The path to Bear Gulch Cave is easily the most popular hike in Pinnacles National Park. The cave (caves, actually) formed long ago when huge boulders slowly worked their way down from the walls above and wedged atop a narrow gulch.
Reach the cave via Moses Spring Trail, a nature trail that introduces the park’s major ecological communities—Foothill Woodland, Riparian, Chaparral and Rock and Scree.
The possibilities for hikers to see any, some, or all of the Bear Gulch Cave is linked to park service management policies having to do with special residents of the caves—a colony of Townsend’s big-eared bats. When the bats are not using the cave for hibernation or pupping, some access to the cave is permitted.
A gate about halfway into the cave protects the bat’s habitat. A bypass trail allows hikers to enter the cave and then continue on to the reservoir without having to double back.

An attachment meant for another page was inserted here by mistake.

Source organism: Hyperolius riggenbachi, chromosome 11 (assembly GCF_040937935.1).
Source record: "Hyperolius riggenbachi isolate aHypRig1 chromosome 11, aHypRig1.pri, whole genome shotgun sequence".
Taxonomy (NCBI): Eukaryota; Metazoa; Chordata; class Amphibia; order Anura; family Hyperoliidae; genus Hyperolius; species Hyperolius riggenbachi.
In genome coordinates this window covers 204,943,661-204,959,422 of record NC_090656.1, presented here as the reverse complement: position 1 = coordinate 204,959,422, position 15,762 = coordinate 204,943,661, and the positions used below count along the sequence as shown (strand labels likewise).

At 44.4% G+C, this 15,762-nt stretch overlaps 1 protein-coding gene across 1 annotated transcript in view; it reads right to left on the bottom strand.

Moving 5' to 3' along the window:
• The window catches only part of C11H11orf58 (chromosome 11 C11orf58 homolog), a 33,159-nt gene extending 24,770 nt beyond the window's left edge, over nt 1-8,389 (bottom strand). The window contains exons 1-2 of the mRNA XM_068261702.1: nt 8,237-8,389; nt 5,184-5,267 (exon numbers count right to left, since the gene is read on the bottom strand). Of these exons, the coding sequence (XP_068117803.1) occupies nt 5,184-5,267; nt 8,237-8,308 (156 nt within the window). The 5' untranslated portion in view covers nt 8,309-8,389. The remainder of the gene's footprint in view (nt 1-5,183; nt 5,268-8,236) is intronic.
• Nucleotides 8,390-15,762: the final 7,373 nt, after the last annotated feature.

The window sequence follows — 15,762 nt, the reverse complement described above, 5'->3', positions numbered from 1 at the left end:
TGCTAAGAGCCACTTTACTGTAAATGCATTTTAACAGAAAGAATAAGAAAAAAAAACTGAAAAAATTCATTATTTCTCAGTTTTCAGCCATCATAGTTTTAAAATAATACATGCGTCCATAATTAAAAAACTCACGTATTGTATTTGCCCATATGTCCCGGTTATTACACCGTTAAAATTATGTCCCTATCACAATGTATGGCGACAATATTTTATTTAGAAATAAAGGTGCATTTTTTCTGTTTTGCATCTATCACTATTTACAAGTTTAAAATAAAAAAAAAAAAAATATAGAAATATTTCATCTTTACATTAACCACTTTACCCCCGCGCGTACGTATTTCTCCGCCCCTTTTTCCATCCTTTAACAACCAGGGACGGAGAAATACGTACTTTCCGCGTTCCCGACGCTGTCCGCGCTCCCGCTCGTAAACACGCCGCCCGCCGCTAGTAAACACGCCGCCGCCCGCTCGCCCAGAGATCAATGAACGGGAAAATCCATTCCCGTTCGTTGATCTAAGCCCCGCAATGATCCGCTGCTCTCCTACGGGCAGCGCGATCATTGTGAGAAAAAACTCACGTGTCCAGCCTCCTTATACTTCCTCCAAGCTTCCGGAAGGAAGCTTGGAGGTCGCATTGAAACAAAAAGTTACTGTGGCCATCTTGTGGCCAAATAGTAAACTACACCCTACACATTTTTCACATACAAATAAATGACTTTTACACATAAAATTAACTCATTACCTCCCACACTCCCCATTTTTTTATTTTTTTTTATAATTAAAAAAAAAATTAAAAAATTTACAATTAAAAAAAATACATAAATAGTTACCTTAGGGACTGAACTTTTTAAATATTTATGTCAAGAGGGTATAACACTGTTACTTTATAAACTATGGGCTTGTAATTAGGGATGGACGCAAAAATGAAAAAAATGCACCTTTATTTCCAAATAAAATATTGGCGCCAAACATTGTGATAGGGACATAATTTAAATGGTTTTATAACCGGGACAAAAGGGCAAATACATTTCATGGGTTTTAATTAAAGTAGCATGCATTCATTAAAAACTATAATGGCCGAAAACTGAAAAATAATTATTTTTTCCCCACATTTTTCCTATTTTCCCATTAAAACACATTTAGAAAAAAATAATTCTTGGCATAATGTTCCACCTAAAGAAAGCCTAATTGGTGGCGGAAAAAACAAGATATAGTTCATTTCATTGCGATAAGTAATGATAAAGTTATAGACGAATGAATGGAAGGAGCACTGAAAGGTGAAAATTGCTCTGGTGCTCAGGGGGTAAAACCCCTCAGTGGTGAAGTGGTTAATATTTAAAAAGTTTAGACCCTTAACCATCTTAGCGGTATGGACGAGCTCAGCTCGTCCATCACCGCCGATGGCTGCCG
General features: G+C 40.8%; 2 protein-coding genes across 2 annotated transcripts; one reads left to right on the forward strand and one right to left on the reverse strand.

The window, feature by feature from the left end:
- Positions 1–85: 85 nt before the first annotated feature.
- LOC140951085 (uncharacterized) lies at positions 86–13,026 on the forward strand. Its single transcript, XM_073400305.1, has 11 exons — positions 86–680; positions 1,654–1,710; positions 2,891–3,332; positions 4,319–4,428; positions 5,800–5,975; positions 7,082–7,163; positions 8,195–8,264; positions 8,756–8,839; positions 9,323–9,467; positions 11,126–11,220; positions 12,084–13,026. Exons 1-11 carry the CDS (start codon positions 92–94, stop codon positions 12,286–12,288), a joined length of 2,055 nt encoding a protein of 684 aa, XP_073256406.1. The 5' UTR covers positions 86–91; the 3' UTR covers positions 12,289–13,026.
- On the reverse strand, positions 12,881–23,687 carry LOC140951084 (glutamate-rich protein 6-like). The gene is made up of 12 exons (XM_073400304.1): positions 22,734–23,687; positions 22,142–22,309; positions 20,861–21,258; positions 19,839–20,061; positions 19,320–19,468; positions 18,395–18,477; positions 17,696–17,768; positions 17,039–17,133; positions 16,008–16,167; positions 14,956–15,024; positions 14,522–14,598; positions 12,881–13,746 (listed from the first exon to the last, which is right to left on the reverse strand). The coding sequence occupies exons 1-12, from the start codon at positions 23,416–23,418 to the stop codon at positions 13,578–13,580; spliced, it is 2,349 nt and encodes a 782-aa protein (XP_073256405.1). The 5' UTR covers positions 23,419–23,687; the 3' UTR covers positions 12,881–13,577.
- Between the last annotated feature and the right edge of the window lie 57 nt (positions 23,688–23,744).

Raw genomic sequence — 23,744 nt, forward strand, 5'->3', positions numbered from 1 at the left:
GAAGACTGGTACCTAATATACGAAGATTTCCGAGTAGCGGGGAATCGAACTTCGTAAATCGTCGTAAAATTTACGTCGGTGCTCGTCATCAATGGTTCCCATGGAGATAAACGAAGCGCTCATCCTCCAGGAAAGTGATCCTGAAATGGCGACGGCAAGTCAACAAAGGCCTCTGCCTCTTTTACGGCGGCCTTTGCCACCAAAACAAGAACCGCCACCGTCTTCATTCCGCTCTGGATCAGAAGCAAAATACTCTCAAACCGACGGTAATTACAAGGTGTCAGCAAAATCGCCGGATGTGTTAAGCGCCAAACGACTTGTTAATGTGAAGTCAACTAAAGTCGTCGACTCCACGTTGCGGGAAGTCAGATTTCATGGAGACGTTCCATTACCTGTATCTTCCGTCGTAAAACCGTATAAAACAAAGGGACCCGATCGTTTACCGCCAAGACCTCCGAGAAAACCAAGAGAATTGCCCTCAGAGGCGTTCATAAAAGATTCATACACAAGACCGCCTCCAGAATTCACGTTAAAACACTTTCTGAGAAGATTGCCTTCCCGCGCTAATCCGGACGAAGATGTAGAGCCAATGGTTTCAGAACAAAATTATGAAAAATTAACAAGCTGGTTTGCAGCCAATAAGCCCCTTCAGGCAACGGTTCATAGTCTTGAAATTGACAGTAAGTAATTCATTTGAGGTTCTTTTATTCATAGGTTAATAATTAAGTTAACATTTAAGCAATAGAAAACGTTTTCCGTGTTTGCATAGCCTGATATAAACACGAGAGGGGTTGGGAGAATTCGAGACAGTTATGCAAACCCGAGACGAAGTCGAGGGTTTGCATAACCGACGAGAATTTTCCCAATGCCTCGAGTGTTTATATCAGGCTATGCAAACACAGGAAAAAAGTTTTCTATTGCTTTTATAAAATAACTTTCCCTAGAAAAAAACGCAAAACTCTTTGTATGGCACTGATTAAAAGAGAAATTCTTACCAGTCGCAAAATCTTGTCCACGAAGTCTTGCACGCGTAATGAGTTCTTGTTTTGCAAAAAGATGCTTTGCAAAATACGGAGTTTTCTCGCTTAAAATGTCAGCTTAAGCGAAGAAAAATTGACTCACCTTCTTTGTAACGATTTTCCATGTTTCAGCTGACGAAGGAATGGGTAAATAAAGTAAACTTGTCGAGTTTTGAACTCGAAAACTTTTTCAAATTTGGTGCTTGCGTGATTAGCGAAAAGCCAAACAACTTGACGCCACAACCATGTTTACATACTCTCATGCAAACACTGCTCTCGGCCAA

Most visitors begin this hike from the Bear Gulch Visitor Center and continue up to the reservoir, a 2-mile round trip walk.
The hike: Begin travel in oak woodland, soon passing a junction with High Peaks Trail. Walk through a short tunnel, constructed in the late 1930s by those master trail-builders, the Civilian Conservation Corps.
Moses Spring Trail leads to the cave. After passage through and around the caves, you’ll rejoin the trail.
Enlivening Bear Gulch is Moses Spring, a seep in the rock. Water trickling down from above into Fern Chamber nourishes lush chain ferns.
Continue to Bear Gulch Reservoir, a handsome rock-rimmed lakelet. Pull up a boulder and sit down while admiring the reflections of the wondrous stone statuary in the water.